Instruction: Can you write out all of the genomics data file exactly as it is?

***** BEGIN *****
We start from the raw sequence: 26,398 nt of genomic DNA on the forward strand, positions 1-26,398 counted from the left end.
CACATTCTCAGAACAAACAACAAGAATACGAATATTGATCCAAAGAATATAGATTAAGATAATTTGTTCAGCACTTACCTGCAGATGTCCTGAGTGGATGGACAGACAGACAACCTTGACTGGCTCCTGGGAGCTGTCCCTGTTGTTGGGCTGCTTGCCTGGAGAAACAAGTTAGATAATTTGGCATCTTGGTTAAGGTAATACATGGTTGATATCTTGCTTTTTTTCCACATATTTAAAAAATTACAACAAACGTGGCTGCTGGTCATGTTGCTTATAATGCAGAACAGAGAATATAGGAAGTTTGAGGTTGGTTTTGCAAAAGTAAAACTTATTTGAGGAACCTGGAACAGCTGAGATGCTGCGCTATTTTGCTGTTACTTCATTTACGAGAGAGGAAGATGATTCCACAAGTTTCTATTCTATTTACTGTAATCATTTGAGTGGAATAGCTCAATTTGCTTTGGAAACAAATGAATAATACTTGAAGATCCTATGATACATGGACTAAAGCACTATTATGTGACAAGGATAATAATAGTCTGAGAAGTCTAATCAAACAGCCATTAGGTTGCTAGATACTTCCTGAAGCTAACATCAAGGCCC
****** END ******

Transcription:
We start from the raw sequence: 26,398 nt of genomic DNA on the forward strand, positions 1-26,398 counted from the left end.
CACATTCTCAGAACAAACAACAAGAATACGAATATTGATCCAAAGAATATAGATTAAGATAATTTGTTCAGCACTTACCTGCAGATGTCCTGAGTGGATGGACAGACAGACAACCTTGACTGGCTCCTGGGAGCTGTCCCTGTTGTTGGGCTGCTTGCCTGGAGAAACAAGTTAGATAATTTGGCATCTTGGTTAAGGTAATACATGGTTGATATCTTGCTTTTTTTCCACATATTTAAAAAATTACAACAAACGTGGCTGCTGGTCATGTTGCTTATAATGCAGAACAGAGAATATAGGAAGTTTGAGGTTGGTTTTGCAAAAGTAAAACTTATTTGAGGAACCTGGAACAGCTGAGATGCTGCGCTATTTTGCTGTTACTTCATTTACGAGAGAGGAAGATGATTCCACAAGTTTCTATTCTATTTACTGTAATCATTTGAGTGGAATAGCTCAATTTGCTTTGGAAACAAATGAATAATACTTGAAGATCCTATGATACATGGACTAAAGCACTATTATGTGACAAGGATAATAATAGTCTGAGAAGTCTAATCAAACAGCCATTAGGTTGCTAGATACTTCCTGAAGCTAACATCAAGGCCC